Shelley’s story describes what it was like living with emotional and financial abuse. Often survivors in these situations don’t feel like their abuse is ‘real’ abuse and stay silent for much longer. Shelley shares her journey to finally understanding her abuse, how she was both supported and ignored by those around her, and the lengths she had to go through to ensure safety for herself and for her children.
Valerie escaped her abuser after a 13-year relationship, finding safety for herself and her 3 children. Like most abusive relationships, hers escalated steadily to almost deadly levels, while she hid signs of abuse from those around her. Read her story to find out how she survived both her abuser and the legal system to get to where she is today.
Finding community through art not only can provide survivors of domestic violence with that sense of safety, but it does so through a form of self-care. The path of healing can be accessed by getting out your colored pencils, paints, or ballroom Youtube video and seeing how far it takes you.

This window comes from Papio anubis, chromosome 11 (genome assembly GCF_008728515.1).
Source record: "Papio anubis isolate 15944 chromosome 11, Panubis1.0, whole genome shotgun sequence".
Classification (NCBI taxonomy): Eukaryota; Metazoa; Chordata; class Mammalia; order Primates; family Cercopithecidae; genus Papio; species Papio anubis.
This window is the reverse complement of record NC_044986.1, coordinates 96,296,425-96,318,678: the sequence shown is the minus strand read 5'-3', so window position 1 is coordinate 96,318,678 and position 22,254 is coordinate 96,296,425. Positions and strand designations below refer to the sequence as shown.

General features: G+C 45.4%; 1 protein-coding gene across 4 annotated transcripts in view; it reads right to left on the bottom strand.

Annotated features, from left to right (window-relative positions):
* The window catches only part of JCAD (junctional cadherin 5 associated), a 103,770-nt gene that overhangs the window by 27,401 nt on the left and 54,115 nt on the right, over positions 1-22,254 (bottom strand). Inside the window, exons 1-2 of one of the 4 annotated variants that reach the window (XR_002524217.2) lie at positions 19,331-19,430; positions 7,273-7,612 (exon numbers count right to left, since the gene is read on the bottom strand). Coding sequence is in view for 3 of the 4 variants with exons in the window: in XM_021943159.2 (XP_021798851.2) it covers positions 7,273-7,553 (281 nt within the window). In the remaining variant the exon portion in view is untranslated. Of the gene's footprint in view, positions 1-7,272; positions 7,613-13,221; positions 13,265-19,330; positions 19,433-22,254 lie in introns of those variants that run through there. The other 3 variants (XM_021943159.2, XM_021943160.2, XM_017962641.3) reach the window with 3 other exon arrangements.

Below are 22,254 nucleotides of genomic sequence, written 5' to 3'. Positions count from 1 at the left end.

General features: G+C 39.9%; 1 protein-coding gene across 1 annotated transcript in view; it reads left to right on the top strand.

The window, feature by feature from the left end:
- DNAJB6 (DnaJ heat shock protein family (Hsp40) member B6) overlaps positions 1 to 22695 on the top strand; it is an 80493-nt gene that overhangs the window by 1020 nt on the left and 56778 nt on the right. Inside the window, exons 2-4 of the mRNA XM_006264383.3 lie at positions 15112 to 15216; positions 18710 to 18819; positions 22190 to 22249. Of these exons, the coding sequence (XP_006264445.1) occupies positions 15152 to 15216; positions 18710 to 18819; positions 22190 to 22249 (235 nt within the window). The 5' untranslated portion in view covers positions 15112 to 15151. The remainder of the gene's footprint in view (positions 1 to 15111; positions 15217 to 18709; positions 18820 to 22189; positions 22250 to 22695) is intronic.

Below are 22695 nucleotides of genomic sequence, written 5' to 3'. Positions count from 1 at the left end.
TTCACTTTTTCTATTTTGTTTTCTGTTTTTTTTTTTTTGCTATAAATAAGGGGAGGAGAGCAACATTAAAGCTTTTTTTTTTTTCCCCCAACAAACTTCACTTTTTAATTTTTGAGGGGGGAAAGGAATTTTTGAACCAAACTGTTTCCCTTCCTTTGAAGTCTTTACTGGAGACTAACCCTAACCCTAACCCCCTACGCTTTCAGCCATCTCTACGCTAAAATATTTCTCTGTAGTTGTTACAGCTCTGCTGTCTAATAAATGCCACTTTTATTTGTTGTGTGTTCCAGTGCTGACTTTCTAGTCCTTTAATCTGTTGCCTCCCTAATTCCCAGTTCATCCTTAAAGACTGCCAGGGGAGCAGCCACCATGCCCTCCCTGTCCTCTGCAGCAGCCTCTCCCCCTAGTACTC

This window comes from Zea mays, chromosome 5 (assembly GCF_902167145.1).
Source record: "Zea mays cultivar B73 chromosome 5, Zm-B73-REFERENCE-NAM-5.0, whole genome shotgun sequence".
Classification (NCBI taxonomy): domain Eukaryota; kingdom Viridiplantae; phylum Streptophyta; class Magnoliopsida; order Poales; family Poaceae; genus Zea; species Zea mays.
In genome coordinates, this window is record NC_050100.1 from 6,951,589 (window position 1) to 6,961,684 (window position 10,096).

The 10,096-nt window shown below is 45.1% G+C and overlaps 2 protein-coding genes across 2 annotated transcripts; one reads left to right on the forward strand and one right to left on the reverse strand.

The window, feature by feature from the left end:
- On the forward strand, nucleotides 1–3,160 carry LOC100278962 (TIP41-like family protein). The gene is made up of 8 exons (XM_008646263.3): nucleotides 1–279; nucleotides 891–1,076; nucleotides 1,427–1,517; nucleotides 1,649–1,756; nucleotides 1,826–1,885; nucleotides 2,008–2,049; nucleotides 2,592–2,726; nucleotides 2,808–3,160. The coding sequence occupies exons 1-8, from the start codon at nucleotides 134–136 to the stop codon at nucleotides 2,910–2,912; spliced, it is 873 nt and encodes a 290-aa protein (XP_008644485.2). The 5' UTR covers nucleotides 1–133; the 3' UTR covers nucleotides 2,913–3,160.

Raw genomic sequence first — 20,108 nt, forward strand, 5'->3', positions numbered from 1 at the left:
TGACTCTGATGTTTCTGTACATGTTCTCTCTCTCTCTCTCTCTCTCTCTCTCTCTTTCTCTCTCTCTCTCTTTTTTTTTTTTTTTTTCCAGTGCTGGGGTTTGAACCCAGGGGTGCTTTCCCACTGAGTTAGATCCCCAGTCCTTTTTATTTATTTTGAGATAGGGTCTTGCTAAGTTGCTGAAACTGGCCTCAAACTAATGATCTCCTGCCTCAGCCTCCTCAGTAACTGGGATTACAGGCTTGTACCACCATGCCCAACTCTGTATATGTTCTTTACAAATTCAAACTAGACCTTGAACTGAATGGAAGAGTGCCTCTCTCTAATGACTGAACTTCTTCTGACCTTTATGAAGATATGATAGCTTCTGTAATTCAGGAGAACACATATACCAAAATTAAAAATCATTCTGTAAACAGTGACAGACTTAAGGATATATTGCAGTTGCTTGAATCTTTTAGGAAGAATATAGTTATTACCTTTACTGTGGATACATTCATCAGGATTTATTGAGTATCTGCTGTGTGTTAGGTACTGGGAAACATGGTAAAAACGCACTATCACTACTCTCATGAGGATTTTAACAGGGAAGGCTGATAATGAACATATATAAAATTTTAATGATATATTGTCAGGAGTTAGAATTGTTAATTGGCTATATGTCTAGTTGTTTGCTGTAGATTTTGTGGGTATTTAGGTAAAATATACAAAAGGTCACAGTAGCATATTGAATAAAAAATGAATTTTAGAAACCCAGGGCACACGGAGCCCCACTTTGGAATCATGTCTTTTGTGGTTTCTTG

How can you tell if you have a strong relationship with the new person you are dating? After all, your abusive situation left you feeling unsure, doubtful, fearful, and hesitant. You became accustomed to second-guessing yourself at every turn.
Survivor Reshma experienced abuse at the hands of her family after immigrating from Pakistan. They use physical violence, threats, and oppression to keep her captive in her own home. To this day she suffers from the lasting effects of the violence inflicted on her by people who were supposed to protect her.
Learning to be independent after our abusive relationships is something we may have great difficulty in doing. We are so accustomed to living by their rules and their way of life that we don’t know anything else. We don’t know how to step, speak, and live. We need to relearn everything all over again.